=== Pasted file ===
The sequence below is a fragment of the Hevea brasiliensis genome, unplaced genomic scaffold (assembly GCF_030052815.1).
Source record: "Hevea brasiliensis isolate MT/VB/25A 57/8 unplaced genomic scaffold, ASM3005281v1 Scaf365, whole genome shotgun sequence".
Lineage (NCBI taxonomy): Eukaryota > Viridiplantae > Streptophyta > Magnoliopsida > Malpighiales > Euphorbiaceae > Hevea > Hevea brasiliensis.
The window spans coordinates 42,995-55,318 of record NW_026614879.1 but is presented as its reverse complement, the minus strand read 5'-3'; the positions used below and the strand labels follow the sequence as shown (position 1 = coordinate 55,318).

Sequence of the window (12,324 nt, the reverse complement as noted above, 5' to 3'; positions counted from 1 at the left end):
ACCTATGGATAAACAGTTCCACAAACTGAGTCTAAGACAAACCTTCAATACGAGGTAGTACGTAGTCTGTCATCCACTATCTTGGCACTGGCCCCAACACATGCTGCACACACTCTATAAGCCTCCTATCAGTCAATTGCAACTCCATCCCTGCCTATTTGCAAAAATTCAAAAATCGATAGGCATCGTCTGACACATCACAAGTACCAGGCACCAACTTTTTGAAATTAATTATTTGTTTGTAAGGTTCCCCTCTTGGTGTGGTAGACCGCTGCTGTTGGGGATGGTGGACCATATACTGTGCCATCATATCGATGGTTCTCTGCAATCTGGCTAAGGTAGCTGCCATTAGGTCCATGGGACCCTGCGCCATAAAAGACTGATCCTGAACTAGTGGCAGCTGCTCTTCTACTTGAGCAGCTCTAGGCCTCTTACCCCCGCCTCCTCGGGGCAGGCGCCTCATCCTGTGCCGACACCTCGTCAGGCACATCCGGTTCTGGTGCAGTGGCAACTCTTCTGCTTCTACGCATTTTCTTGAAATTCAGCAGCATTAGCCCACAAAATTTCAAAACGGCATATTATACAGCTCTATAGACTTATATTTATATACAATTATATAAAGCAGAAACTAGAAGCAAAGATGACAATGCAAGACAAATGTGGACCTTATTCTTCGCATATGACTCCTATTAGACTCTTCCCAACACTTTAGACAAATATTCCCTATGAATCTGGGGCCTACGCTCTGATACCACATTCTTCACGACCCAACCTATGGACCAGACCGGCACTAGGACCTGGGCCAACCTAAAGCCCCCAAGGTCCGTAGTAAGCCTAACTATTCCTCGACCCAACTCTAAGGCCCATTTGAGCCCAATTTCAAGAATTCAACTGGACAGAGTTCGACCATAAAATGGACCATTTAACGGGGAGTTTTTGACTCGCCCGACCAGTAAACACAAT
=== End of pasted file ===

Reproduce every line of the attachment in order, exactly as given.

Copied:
The sequence below is a fragment of the Hevea brasiliensis genome, unplaced genomic scaffold (assembly GCF_030052815.1).
Source record: "Hevea brasiliensis isolate MT/VB/25A 57/8 unplaced genomic scaffold, ASM3005281v1 Scaf365, whole genome shotgun sequence".
Lineage (NCBI taxonomy): Eukaryota > Viridiplantae > Streptophyta > Magnoliopsida > Malpighiales > Euphorbiaceae > Hevea > Hevea brasiliensis.
The window spans coordinates 42,995-55,318 of record NW_026614879.1 but is presented as its reverse complement, the minus strand read 5'-3'; the positions used below and the strand labels follow the sequence as shown (position 1 = coordinate 55,318).

Sequence of the window (12,324 nt, the reverse complement as noted above, 5' to 3'; positions counted from 1 at the left end):
ACCTATGGATAAACAGTTCCACAAACTGAGTCTAAGACAAACCTTCAATACGAGGTAGTACGTAGTCTGTCATCCACTATCTTGGCACTGGCCCCAACACATGCTGCACACACTCTATAAGCCTCCTATCAGTCAATTGCAACTCCATCCCTGCCTATTTGCAAAAATTCAAAAATCGATAGGCATCGTCTGACACATCACAAGTACCAGGCACCAACTTTTTGAAATTAATTATTTGTTTGTAAGGTTCCCCTCTTGGTGTGGTAGACCGCTGCTGTTGGGGATGGTGGACCATATACTGTGCCATCATATCGATGGTTCTCTGCAATCTGGCTAAGGTAGCTGCCATTAGGTCCATGGGACCCTGCGCCATAAAAGACTGATCCTGAACTAGTGGCAGCTGCTCTTCTACTTGAGCAGCTCTAGGCCTCTTACCCCCGCCTCCTCGGGGCAGGCGCCTCATCCTGTGCCGACACCTCGTCAGGCACATCCGGTTCTGGTGCAGTGGCAACTCTTCTGCTTCTACGCATTTTCTTGAAATTCAGCAGCATTAGCCCACAAAATTTCAAAACGGCATATTATACAGCTCTATAGACTTATATTTATATACAATTATATAAAGCAGAAACTAGAAGCAAAGATGACAATGCAAGACAAATGTGGACCTTATTCTTCGCATATGACTCCTATTAGACTCTTCCCAACACTTTAGACAAATATTCCCTATGAATCTGGGGCCTACGCTCTGATACCACATTCTTCACGACCCAACCTATGGACCAGACCGGCACTAGGACCTGGGCCAACCTAAAGCCCCCAAGGTCCGTAGTAAGCCTAACTATTCCTCGACCCAACTCTAAGGCCCATTTGAGCCCAATTTCAAGAATTCAACTGGACAGAGTTCGACCATAAAATGGACCATTTAACGGGGAGTTTTTGACTCGCCCGACCAGTAAACACAAT